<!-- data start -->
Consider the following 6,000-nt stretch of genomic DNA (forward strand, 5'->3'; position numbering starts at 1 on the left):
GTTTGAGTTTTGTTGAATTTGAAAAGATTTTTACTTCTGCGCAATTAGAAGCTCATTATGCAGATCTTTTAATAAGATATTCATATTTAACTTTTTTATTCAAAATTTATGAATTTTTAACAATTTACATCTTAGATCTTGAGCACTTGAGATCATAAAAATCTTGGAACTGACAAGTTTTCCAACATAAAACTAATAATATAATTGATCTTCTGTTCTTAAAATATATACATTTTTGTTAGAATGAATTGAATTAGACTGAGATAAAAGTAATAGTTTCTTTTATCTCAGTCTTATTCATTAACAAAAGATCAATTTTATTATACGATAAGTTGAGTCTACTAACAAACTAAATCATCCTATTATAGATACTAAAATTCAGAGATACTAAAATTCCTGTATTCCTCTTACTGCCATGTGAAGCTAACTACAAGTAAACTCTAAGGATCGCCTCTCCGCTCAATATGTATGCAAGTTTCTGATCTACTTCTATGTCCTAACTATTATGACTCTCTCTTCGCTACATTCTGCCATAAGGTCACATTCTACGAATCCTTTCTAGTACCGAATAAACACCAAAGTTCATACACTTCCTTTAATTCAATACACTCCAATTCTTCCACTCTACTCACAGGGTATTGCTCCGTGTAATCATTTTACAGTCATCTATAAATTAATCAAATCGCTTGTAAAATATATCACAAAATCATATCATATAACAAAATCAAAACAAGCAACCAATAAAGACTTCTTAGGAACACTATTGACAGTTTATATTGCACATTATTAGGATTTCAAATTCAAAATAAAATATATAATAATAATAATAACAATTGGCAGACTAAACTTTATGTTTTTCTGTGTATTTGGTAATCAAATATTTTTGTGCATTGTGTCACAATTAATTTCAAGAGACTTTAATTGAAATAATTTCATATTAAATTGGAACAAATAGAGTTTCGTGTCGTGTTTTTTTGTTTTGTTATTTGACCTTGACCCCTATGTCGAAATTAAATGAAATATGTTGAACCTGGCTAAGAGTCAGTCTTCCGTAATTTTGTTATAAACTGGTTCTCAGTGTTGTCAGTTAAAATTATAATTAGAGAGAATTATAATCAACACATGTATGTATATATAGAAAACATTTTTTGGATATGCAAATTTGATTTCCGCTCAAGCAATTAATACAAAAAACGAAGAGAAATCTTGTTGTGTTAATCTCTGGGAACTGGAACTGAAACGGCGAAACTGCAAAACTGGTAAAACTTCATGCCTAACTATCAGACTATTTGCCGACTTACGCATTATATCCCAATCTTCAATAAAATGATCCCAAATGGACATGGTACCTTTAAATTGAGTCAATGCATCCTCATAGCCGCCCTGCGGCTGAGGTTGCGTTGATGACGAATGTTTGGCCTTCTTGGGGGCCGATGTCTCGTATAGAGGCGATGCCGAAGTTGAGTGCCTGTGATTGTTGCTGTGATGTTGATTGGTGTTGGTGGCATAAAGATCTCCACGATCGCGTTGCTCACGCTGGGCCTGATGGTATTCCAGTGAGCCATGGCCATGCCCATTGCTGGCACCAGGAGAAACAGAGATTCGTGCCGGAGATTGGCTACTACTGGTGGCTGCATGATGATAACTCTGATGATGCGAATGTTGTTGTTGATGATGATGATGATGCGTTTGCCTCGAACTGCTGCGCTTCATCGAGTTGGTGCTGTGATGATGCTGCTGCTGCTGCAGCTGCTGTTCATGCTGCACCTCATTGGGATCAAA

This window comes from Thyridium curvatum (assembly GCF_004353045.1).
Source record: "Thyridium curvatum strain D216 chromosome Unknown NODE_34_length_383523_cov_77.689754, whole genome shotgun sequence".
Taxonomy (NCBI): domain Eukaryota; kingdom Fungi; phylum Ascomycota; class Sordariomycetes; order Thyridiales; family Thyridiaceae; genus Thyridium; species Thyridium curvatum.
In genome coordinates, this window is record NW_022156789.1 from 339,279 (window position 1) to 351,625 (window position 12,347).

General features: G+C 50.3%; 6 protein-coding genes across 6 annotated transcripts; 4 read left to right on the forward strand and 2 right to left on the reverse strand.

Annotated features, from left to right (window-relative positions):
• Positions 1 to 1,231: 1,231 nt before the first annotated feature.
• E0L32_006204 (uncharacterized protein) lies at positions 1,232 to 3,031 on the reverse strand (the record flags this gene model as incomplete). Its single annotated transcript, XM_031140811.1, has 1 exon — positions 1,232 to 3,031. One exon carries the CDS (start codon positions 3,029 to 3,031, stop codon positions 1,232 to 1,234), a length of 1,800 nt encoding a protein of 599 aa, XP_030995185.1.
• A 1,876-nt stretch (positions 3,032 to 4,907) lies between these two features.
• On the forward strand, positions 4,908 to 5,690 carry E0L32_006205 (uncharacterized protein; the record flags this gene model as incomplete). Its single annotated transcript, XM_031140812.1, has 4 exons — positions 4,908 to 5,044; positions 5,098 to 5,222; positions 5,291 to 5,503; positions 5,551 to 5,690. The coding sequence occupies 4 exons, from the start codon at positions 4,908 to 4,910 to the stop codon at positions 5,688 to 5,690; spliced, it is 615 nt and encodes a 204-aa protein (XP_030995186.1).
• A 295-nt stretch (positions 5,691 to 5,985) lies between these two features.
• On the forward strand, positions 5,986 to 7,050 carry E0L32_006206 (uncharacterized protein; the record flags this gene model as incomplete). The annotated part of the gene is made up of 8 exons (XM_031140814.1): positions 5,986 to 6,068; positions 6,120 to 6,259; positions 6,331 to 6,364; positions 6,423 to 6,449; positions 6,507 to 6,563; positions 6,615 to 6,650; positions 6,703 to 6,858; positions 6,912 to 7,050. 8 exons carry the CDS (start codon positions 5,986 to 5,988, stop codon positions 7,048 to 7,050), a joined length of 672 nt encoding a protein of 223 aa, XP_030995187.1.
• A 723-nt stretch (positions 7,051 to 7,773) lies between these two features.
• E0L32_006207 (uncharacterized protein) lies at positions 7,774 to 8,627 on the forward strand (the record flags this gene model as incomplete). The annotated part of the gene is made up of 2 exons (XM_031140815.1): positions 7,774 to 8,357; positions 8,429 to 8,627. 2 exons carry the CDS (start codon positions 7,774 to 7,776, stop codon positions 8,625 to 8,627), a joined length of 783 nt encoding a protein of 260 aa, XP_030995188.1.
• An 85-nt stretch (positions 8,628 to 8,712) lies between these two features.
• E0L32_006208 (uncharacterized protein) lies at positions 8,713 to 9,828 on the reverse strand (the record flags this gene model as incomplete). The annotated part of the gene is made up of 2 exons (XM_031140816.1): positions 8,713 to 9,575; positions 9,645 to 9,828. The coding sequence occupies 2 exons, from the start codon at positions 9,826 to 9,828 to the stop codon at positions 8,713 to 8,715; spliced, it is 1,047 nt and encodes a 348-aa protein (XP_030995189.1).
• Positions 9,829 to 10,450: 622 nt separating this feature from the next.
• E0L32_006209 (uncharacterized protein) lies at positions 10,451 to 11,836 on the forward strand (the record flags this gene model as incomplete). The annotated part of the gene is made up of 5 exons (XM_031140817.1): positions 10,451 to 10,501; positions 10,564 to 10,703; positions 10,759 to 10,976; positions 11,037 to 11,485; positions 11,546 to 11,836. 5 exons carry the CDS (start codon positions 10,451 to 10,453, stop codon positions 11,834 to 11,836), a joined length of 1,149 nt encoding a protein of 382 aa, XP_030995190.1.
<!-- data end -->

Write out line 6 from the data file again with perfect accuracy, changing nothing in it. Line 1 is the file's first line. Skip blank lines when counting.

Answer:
In genome coordinates, this window is record NW_022156789.1 from 339,279 (window position 1) to 351,625 (window position 12,347).